Some of our Causeview customers have been able to achieve donor retention rates of 70% or greater. That has not required any major investment in advertising or promotions, just strong donor management capabilities, tracking the right metrics and the tools to build donor trust and confidence. Over time, the support from these retained donors will only grow. That will lead to more major gifts and pledges, which are unlikely to occur with the overwhelming attrition rate of newly acquired donors.
Understanding Donor Sentiment
How do donors feel about your organization?
If you’re ready to increase your focus on donor retention, it’s important to take stock of the major underlying factors: trust and confidence in your organization. When existing donors consider making another gift, there are two questions they typically consider. How much do they trust your organization to make good use of the contribution? And how confident are they that your mission will be achieved?
Understanding the answers to these questions gives your organization important insights. First, it can help you predict whether donors are likely to give again or to churn. When their answers are very positive or very negative, it also suggests what they are likely to say to others. That kind of word-of-mouth can affect both your donor acquisition and donor retention results over the long haul.
You can begin to improve these perceptions right now, but major progress is unlikely to happen overnight. After all, it takes a lot for any single act to change the attitudes of a large group. But with effective donor management tactics designed to grow the trust and confidence in your organization, we are confident you can steadily improve this sentiment.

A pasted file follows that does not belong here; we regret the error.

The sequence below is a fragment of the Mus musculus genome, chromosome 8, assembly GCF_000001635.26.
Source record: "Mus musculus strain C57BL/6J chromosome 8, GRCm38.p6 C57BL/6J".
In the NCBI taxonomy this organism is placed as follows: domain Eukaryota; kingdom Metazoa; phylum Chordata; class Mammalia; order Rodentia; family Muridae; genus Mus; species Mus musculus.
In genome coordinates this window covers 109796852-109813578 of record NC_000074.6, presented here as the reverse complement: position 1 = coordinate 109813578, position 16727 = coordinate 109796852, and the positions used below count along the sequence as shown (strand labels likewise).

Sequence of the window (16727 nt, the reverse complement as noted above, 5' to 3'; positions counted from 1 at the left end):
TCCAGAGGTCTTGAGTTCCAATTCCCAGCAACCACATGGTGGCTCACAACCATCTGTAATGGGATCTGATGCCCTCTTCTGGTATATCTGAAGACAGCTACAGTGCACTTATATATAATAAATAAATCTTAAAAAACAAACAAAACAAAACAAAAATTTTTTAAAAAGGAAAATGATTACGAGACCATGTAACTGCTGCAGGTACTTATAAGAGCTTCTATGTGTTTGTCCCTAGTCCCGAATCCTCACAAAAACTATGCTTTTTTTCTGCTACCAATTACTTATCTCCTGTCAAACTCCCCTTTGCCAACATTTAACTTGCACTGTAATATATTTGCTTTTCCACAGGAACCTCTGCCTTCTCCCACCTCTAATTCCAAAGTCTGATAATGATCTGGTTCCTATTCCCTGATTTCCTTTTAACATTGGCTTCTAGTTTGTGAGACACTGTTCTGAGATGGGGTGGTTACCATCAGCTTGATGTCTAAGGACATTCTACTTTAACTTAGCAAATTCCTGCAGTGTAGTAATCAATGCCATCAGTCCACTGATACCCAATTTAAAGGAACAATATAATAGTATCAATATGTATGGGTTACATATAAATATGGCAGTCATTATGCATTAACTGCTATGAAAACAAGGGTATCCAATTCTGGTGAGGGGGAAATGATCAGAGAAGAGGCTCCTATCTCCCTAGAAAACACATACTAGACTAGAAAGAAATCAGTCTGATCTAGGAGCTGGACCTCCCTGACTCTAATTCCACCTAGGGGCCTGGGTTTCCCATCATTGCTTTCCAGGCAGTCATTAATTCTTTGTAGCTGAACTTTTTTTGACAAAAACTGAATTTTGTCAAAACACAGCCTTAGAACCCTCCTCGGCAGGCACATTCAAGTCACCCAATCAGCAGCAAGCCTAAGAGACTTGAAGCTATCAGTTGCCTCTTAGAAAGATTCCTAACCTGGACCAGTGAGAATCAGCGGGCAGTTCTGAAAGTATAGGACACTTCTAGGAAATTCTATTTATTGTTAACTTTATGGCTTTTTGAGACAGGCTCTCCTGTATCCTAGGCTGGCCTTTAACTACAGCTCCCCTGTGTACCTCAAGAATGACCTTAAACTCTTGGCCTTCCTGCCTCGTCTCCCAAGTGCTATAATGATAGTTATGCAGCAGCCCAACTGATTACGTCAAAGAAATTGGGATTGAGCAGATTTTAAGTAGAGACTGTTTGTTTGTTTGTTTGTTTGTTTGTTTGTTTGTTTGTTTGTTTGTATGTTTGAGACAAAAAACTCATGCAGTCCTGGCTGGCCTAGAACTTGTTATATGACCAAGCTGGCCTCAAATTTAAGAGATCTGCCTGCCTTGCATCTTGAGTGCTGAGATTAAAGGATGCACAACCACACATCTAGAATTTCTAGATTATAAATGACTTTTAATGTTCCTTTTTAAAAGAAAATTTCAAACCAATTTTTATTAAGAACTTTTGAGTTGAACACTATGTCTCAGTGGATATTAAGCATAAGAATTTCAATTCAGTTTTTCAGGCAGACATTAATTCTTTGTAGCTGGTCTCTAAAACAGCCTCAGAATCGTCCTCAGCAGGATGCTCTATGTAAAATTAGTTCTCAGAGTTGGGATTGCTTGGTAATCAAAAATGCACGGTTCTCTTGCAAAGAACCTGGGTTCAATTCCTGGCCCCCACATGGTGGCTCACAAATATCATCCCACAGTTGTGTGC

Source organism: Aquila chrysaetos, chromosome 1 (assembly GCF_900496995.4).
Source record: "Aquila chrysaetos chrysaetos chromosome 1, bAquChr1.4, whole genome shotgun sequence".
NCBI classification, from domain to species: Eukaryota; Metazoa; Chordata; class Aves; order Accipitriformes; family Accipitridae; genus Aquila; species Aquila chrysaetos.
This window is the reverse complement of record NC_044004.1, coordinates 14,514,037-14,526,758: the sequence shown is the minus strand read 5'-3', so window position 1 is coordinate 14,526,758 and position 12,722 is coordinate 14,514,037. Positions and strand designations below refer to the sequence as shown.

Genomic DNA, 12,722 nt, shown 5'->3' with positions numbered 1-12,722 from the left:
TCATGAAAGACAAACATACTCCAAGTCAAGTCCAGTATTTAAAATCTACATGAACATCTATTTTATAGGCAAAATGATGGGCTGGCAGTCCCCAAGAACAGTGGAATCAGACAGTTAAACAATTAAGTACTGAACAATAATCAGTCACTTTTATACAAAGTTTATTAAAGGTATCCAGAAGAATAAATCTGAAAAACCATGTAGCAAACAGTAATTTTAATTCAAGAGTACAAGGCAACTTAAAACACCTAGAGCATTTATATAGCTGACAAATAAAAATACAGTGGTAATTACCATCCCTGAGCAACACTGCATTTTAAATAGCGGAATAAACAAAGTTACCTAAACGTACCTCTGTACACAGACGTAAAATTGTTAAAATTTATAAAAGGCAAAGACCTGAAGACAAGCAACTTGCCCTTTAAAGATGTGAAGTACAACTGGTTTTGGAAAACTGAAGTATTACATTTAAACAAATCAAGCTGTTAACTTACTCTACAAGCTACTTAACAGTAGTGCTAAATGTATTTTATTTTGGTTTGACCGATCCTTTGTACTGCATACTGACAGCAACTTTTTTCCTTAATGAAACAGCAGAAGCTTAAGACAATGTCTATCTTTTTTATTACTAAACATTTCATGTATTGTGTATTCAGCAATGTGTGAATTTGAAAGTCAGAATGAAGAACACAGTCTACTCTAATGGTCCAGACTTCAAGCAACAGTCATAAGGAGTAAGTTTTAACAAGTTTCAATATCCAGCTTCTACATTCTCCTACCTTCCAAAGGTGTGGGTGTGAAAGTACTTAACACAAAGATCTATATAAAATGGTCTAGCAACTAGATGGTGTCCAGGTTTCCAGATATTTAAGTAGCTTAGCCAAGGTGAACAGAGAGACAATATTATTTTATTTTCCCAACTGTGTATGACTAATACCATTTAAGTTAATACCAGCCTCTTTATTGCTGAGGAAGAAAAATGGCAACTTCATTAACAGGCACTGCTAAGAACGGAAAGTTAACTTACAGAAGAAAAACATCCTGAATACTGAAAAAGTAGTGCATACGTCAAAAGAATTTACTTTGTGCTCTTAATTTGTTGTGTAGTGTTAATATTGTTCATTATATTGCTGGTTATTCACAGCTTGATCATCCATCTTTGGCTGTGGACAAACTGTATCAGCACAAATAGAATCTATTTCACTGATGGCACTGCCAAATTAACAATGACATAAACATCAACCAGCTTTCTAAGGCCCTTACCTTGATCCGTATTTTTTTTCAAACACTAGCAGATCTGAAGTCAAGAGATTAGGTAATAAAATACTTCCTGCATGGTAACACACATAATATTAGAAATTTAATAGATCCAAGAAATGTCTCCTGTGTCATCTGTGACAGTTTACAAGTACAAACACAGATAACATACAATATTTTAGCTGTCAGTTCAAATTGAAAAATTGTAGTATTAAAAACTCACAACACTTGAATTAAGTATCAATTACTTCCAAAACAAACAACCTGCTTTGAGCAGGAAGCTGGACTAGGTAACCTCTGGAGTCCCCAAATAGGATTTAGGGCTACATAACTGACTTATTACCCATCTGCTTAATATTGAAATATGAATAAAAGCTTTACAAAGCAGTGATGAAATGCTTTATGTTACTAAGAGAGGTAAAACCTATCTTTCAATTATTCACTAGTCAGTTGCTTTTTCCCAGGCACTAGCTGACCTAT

Strategies to Improve Donor Retention Rates
How can you boost your donor retention rates?
Donor retention is bound to occur when you’re providing great experiences at every supporter interaction. That includes engaging donors with information that matters to them, flawlessly capturing and displaying data, and onboarding donors with valuable, educational materials. From there, you can learn how donors feel about their experiences and work to build upon them.
Tracking donor sentiment levels will help you know that you are making an impact that will help retention rates going forward. You can survey your donors a few times a year, and you should see an upward trajectory if you’re using effective donor management tactics. If there is a dip in one survey or another, it may be a sign that an adjustment is needed before it takes a toll on your fundraising dollars. Plus, donor sentiment surveys also show your supporters that you care about their opinions and will make an effort to do better in their eyes.
How can you effectively report to your donors?
For the vast majority of donors, that means providing more information about the impact of their contributions through donor reports and status updates. You should provide these frequently, and they should be as relevant to each donor as possible. When possible, include data on the specific initiatives they have donated towards and any allocations they have selected. They should also be consistently formatted so that donors can compare the progress made from report-to-report.
For these reports to be as effective as possible, they should also connect your organization’s initiatives to larger societal goals. For example, the United Nations Sustainable Development Goals (UN SDGs) set out 17 overarching objectives for organizations to strive towards by 2030. These range from poverty and hunger to clean energy and climate action. Each goal also contains a series of metrics that allow progress to be tracked. In your donor reports, you can use these UN SDGs to show not only the progress your organization is making but how it impacts larger goals that have been universally agreed upon. This shows your donors that not only are you succeeding at hitting your organization’s own objectives but that it is making a difference in the areas that the United Nations believes are most impactful.